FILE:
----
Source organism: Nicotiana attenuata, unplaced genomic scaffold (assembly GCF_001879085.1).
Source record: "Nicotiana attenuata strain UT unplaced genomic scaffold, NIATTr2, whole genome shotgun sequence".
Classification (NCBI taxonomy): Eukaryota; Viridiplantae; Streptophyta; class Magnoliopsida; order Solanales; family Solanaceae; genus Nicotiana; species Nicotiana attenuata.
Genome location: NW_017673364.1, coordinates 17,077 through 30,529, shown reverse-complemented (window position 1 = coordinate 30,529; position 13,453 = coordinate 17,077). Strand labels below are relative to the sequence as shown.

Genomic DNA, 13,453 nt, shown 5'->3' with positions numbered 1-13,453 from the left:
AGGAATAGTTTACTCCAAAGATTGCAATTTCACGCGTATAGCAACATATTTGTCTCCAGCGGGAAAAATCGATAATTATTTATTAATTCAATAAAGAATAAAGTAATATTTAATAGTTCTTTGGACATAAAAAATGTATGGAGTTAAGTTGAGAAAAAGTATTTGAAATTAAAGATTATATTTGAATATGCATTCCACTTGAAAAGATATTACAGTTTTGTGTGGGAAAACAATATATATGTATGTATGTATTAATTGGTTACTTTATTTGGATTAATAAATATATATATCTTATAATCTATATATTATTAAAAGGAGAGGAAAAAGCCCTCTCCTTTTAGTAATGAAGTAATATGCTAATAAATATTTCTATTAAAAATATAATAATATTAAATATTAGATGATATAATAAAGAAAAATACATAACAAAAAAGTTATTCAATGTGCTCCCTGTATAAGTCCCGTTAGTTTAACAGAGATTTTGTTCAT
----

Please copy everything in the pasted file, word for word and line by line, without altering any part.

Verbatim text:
Source organism: Nicotiana attenuata, unplaced genomic scaffold (assembly GCF_001879085.1).
Source record: "Nicotiana attenuata strain UT unplaced genomic scaffold, NIATTr2, whole genome shotgun sequence".
Classification (NCBI taxonomy): Eukaryota; Viridiplantae; Streptophyta; class Magnoliopsida; order Solanales; family Solanaceae; genus Nicotiana; species Nicotiana attenuata.
Genome location: NW_017673364.1, coordinates 17,077 through 30,529, shown reverse-complemented (window position 1 = coordinate 30,529; position 13,453 = coordinate 17,077). Strand labels below are relative to the sequence as shown.

Genomic DNA, 13,453 nt, shown 5'->3' with positions numbered 1-13,453 from the left:
AGGAATAGTTTACTCCAAAGATTGCAATTTCACGCGTATAGCAACATATTTGTCTCCAGCGGGAAAAATCGATAATTATTTATTAATTCAATAAAGAATAAAGTAATATTTAATAGTTCTTTGGACATAAAAAATGTATGGAGTTAAGTTGAGAAAAAGTATTTGAAATTAAAGATTATATTTGAATATGCATTCCACTTGAAAAGATATTACAGTTTTGTGTGGGAAAACAATATATATGTATGTATGTATTAATTGGTTACTTTATTTGGATTAATAAATATATATATCTTATAATCTATATATTATTAAAAGGAGAGGAAAAAGCCCTCTCCTTTTAGTAATGAAGTAATATGCTAATAAATATTTCTATTAAAAATATAATAATATTAAATATTAGATGATATAATAAAGAAAAATACATAACAAAAAAGTTATTCAATGTGCTCCCTGTATAAGTCCCGTTAGTTTAACAGAGATTTTGTTCAT